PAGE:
Simon Fraser University’s Morris J. Wosk Centre for Dialogue recently published the results of a two-year survey in which they found that 60 percent of Canadians want improved civic education and 44 percent would like more avenues for democratic participation. In 2019, the US Chamber of Commerce launched the Civics Forward series which examines the future of civic education, civic engagement, and civil discourse in the country. They have been holding conferences bringing leaders in business, education, and government together to discuss how to prepare the next generation for the awesome responsibilities borne by citizens in a healthy democracy. Local governments across North America have been finding unique ways to foster the civic values and skills needed for civic participation by establishing their own mini-civic academies and civic education initiatives.
Then there are the 450 cities that have adopted and signed the Charter for Compassion – a public commitment to foster safe, inclusive, and resilient communities for all that are rooted in ethical conduct and compassionate integrity.
One such Charter Compassionate City, the District of Sooke, British Columbia was already well-positioned to adapt to pandemic-exacerbated social and economic challenges. In 2019, Council adopted the Sooke Compassionate Action Plan that committed the District to partner with the community to address homelessness, the affordability crisis, social isolation, inadequate health services, and enhance public communication and collaboration. In July of this year, new homeless shelter space was quickly secured as multiple agencies rapidly banded together in the district to meet evolving community needs.
Sooke Mayor Maja Tait says part of embracing ‘the new normal’ during the pandemic is thinking outside the box, forging new relationships with community partners, and finding solutions that work for everyone. “I am grateful, but not surprised, that community partners came together under tight timelines, and found a better way to help our most vulnerable residents.”
During the summer pandemic months, the City of San Antonio, Texas established the San Antonio Compassion Institute and initiated Compassionate Integrity Training for civic and educational leaders from 85 percent of the city’s universities, colleges, and schools. San Antonio Mayor Ron Nirenberg describes his motivations in this way:
“Our lives have been disrupted [by COVID] at local and global levels. Inequities have surfaced into full view. While our situation could be frustrating, frightening and even depressing, signs of potential for positive change and community growth have also emerged. We are all being urged to display creativity, compassion in these trying times. To become anything of true worth requires commitment and learning. Where do we begin? I began with myself and my office. We were some of the first to take Compassionate Integrity Training. Even though compassion may sound like a soft skill set, it has very hard outcomes. Research shows that businesses that practice compassion increase their bottom line, that compassion decreases bullying in schools and increases the body’s immune system and other healing properties. We need compassion now more than ever.”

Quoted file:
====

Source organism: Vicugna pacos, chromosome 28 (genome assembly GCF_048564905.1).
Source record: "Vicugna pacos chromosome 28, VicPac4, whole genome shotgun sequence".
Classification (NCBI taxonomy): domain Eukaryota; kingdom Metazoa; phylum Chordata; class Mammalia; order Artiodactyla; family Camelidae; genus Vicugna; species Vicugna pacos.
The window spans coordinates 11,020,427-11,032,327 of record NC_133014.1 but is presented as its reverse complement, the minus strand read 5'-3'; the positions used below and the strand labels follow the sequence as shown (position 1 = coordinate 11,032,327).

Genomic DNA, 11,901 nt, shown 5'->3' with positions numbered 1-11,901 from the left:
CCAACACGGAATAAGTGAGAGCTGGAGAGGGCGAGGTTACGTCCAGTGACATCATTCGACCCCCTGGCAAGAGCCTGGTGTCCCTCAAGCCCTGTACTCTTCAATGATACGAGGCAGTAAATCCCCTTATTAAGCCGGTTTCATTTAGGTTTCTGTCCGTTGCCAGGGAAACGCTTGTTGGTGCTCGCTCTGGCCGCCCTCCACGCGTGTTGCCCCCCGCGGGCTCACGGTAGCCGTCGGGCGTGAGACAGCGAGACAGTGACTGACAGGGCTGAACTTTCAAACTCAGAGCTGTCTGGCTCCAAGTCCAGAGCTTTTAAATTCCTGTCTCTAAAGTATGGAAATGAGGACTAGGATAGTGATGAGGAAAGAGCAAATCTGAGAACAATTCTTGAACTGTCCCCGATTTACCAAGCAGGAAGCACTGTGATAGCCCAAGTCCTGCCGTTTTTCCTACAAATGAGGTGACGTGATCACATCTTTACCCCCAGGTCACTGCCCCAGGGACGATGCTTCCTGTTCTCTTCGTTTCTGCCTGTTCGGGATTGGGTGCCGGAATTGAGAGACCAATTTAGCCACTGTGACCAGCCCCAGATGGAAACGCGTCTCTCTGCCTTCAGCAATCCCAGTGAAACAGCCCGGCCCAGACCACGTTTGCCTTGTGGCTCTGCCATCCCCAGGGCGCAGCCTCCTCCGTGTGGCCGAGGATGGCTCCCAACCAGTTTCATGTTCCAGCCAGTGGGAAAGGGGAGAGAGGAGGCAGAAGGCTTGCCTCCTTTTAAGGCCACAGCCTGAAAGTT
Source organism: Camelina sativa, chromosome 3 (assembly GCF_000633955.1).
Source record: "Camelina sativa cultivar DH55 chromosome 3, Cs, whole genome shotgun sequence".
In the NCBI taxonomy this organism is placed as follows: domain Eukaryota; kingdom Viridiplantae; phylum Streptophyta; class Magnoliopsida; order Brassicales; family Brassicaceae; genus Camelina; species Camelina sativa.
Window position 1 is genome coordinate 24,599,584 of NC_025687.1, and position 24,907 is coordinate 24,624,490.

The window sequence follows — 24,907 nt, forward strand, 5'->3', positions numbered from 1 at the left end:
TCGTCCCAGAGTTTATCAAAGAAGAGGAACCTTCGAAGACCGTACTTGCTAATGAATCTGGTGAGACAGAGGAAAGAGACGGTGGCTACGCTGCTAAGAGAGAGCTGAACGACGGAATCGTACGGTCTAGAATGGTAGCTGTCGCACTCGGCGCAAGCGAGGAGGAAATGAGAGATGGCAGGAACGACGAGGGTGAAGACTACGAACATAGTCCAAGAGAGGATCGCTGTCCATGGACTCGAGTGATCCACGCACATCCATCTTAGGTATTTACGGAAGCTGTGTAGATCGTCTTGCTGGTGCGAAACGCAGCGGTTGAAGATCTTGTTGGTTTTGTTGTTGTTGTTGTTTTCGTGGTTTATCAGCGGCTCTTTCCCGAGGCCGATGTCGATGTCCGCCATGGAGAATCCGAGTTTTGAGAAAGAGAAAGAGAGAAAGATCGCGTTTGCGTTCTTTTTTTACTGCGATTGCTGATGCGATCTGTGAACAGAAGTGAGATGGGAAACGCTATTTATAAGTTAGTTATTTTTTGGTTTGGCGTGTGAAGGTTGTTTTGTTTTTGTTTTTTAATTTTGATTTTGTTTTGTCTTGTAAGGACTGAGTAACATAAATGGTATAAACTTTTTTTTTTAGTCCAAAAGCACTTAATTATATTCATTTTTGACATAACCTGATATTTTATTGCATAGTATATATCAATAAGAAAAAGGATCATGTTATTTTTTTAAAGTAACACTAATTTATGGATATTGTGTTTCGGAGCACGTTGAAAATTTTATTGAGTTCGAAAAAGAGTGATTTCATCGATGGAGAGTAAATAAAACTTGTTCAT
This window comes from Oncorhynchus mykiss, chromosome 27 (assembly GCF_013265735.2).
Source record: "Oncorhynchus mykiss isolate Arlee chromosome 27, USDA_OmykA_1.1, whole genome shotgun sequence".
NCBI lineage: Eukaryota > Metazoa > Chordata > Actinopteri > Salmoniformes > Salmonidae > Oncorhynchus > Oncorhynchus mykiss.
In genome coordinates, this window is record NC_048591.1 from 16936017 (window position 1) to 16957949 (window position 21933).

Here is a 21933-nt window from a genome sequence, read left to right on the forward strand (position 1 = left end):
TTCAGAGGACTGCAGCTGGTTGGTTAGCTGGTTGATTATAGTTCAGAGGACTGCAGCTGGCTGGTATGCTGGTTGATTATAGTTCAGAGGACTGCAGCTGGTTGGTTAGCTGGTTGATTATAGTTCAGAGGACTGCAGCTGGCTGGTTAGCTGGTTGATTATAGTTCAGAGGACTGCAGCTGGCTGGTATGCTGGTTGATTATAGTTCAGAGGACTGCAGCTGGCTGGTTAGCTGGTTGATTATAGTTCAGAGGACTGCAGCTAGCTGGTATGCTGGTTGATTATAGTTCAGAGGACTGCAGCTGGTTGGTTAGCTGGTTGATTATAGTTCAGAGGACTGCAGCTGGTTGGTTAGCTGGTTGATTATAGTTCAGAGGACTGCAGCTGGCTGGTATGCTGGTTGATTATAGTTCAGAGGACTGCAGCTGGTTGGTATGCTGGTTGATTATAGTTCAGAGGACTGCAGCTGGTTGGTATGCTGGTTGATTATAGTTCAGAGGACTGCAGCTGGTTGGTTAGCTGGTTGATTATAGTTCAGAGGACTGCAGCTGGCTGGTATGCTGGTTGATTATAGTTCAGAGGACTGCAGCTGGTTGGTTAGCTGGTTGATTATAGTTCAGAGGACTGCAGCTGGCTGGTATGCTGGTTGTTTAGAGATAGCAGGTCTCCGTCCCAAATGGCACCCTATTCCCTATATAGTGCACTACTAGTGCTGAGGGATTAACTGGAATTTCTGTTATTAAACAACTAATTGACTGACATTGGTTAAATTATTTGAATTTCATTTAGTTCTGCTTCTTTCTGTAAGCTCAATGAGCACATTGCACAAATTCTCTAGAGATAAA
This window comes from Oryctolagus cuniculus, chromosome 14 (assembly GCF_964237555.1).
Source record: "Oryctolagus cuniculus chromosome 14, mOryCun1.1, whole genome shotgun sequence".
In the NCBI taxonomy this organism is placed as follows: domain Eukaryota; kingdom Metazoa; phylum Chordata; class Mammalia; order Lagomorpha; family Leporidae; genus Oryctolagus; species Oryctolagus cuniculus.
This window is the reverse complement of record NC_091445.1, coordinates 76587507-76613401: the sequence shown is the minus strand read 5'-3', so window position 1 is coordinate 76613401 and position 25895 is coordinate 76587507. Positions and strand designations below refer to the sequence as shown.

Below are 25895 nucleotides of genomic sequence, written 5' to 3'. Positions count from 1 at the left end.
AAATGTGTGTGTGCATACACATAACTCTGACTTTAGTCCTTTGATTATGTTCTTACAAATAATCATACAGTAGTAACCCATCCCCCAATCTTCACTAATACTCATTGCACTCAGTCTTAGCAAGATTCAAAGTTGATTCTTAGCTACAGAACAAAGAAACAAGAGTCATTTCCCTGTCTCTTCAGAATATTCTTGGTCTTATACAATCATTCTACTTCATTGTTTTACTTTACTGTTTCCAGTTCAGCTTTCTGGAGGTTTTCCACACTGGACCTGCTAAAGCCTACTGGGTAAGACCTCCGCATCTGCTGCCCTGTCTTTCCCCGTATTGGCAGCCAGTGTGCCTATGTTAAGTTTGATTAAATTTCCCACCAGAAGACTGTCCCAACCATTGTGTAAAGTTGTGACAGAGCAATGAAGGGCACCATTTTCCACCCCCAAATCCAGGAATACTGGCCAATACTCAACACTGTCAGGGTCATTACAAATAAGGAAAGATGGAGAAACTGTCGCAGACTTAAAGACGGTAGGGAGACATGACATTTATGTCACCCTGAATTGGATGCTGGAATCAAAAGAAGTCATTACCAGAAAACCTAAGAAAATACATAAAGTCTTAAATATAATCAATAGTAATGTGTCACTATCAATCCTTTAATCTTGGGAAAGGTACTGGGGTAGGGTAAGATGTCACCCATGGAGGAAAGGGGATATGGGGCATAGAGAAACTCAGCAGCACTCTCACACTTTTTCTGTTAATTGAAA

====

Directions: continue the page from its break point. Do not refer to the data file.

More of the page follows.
The City of San Antonio was the first community in the world to offer this type of city-wide civic education aimed at building systemic compassion into every action, decision or policy an institution enacts. Participants learn to cultivate the values and leadership skills required for personal, social and environmental well-being – referred to in city building circles as the elements of human flourishing. The Institute’s over 800 graduates are popularly referred to as “compassionistas” and compassion ambassadors.
City leaders in other Charter Compassionate Cities in the United States–such as Houston and Dallas Fort Worth, Texas, Atlanta, Georgia, and Tuscon, Arizona—have also taken Compassionate Integrity Training as they support and equip a generation of leaders committed to fostering compassionate community culture aimed at securing the wellbeing of all.
As this column goes to press, the first such training tailored uniquely for civic leaders, called Resilient Civic Leadership: Compassionate Integrity Training for Civic Leaders will be graduating its first cohort representing elected officials, Chief Administrative Officers, and other senior civic leaders from 16 different municipalities across Canada. Graduates receive a university certificate from the Centre for Compassion Integrity and Secular Ethics, Life University. Registration is already open for a new cohort of civic leaders starting online training in the new year.
COVID has laid bare our interconnectedness as people, communities, and nations. As we work together to protect and heal ourselves physically from the ravages of COVID, we can also heal the fabric and soul of our communities, democracy, and planet. For better or for worse, we really are in this together.
DIANE KALEN-SUKRA, MA, CMC is PSD’s Civic Resilience columnist. She is an author, speaker, educator, coach and certified culture change consultant with the Barrett Values Centre. Diane’s firm Kalen Consulting inspires and equips leaders to build resilient communities through good governance, asset management, servant leadership, compassionate culture, and civic education.
Subsidiary Kalen Civic Academy hosts Resilient Civic Leadership: Compassionate Integrity Training for Civic Leaders, a university certificate program through the Centre for Compassion, Integrity & Secular Ethics at Life University. This 10-session program shares ancient wisdom for modern city builders, backed by cutting-edge developments in the fields of neuroscience, psychology, trauma-informed care, peace and conflict studies, and contemplative science.